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from a Santa Fe board along with custom-built parts. Though the actual levers and code but- tons are connected to a comput- er, a recording of actual relays plays each time a code button is pushed, resulting in a very au- thentic simulation of the 1970s era. A museum volunteer wrote the CTC mode program in Mi- crosoft Visual Basic 6.0. ABS allows the crews to op- erate all the switches manually, and the signals respond to oc- cupancy, the next signal indi- cation, and the position of the turnout or crossover. It is not possible for two trains to meet between sidings during manual operations since once an oppos- ing train leaves a siding, all the opposing intermediate signals between sidings are set to stop. Manual operations are generally used only for track cleaning and staging trains rather than regu- lar public operations.


In the docent mode, the com- puter program can operate up to nine trains, which follow the sig- nal indications and realistically accelerate and slow depend- ing on the signal aspect. With a single-track railroad, the pro- gram operates trains in oppos- ing directions and is designed to make realistic meets at any of the six mainline sidings. One of the museum volunteers wrote the proprietary docent com- puter program containing more than 7,000 lines of code.


Equipment


Most equipment is RTR from a number of manufacturers, in- cluding Athearn, Atlas, Inter- Mountain, and Walthers. The layout currently has more than 200 locomotives, mostly second- generation diesels of the 1975 era. Several steam locomotives of the era run on the layout, in- cluding UP No. 844 and SP No. 4449 painted in the 1975/76 red, white, and blue Freedom Train livery. All the locomotives are powered and DCC-equipped


with at least two locomotives in each consist featuring sound. Decoders are mostly QSI with some SoundTraxx Tsunamis as well. All the locomotives are weathered appropriately for the era. The predominant power is SP, followed by BN and Western Pacific with a few Chicago, Bur- lington & Quincy and GN units that are still in their pre-BN merger livery. Freight equipment is prin- cipally boxcars plus flats and bulkhead flats with open lum- ber loads, gons, covered grain and cement hoppers, and tank cars. In addition, there is a dedi- cated ore train hauled by BN power, two TOFC trains, plus, of course, the various Weyerhaeus- er lumber turns.


Three dedicated log trains represent the Weyerhaeuser Lumber Company and run on the OC&E using both skeleton and bunk log cars. Power for these trains is OC&E, includ- ing a scratchbuilt U25B slug in a four-unit green OC&E U25B consist. Operating on the Weyer- haeuser Sycan Branch is a 2-6- 6-2 steam locomotive that per- haps stretches the 1975 era just a bit but provides a popular at- traction for visitors.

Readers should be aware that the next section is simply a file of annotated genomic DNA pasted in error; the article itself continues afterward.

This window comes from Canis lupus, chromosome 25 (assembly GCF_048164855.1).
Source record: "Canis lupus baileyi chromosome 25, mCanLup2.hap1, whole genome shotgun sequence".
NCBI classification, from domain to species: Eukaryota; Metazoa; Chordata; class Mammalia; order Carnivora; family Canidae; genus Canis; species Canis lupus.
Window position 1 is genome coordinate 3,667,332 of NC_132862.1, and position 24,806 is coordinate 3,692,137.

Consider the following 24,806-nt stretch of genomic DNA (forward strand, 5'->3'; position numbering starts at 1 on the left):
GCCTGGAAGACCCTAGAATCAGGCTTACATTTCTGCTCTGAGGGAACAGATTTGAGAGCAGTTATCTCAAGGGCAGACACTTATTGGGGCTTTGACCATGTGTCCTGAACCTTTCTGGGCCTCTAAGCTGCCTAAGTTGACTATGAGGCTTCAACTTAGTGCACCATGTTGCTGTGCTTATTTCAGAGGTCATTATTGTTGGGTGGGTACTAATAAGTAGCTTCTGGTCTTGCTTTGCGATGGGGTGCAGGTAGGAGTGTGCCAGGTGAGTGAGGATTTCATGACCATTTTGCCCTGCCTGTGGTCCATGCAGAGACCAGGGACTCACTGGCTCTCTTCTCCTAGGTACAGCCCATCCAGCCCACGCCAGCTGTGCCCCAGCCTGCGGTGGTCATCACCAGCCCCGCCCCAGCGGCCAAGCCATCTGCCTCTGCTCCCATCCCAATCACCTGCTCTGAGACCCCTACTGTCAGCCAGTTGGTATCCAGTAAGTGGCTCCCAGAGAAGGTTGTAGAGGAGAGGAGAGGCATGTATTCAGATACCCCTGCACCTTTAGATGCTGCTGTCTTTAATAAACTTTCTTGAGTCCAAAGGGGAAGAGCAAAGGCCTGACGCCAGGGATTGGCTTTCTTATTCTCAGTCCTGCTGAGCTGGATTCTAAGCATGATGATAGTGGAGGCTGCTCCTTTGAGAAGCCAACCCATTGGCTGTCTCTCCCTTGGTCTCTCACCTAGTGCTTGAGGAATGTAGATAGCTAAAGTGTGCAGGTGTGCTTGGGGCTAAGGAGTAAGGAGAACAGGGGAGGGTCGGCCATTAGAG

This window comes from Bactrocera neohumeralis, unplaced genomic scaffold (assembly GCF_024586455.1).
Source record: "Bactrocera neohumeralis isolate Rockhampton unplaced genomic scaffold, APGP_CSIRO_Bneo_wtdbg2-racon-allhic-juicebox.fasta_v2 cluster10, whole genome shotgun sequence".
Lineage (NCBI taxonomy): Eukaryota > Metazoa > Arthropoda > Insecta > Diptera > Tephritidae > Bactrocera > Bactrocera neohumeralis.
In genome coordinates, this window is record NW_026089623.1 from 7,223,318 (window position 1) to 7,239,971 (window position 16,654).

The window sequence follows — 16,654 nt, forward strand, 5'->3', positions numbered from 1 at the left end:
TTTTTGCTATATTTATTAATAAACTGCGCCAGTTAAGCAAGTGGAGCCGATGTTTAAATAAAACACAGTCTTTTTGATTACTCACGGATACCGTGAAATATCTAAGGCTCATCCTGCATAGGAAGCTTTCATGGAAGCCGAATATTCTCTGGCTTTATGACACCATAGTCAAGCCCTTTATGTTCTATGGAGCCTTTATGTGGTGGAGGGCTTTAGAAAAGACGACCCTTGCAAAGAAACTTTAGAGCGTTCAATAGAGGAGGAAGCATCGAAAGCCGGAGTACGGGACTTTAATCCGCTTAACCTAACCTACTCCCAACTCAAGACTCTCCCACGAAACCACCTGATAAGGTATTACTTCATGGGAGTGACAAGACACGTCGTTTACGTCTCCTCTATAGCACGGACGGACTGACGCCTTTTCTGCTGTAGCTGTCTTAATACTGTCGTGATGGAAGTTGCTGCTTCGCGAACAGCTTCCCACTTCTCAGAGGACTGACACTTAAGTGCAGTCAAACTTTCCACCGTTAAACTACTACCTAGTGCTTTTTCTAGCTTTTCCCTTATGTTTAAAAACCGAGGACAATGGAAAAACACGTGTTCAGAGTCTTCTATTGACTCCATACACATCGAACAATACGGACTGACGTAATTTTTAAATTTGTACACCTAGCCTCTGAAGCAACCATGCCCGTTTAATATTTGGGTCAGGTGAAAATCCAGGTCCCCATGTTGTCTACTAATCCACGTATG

Docent operations have a dedicated staging area and


equipment that includes some UP and Denver & Rio Grande Western trains. A model of the Rio Grande Zephyr runs up the OC&E after a long detour from a D&RGW mud slide at Thistle, Utah — remember, this is a free- lance railroad! To promote current-day train travel, the museum also occa- sionally operates a contempo- rary model of the Amtrak Em- pire Builder as a way to engage visitors in conversations about modern-day train operations.


Operations As mentioned earlier, opera- tions can be manually controlled with individual crews and a CTC dispatcher, or totally automated with computer control. As the museum has matured, there have been sufficient volunteers to operate in the CTC mode on Fridays and Saturdays, with computer-controlled operations on Sundays (plus Wednesdays and Thursdays during summer hours from Memorial Day to Labor Day). Several operation- al plans were tested, but given that the museum is open to the public and the primary respon- sibility is to entertain guests, the museum developed a simplified operational scheme.


Operation is governed by


Port of Coos Bay The Port of Coos Bay, Or- egon, is modeled on the layout along with two HO-scale ship models.


“Portland Inter-


change” With Train 262, the Port- land Interchange, in full dynamics as it descends the 1.1 percent grade, it crosses the wood curved trestle, Bridge 6, above Deep Creek before enter- ing into Sycan Junction.


SEPTEMBER 2015 47


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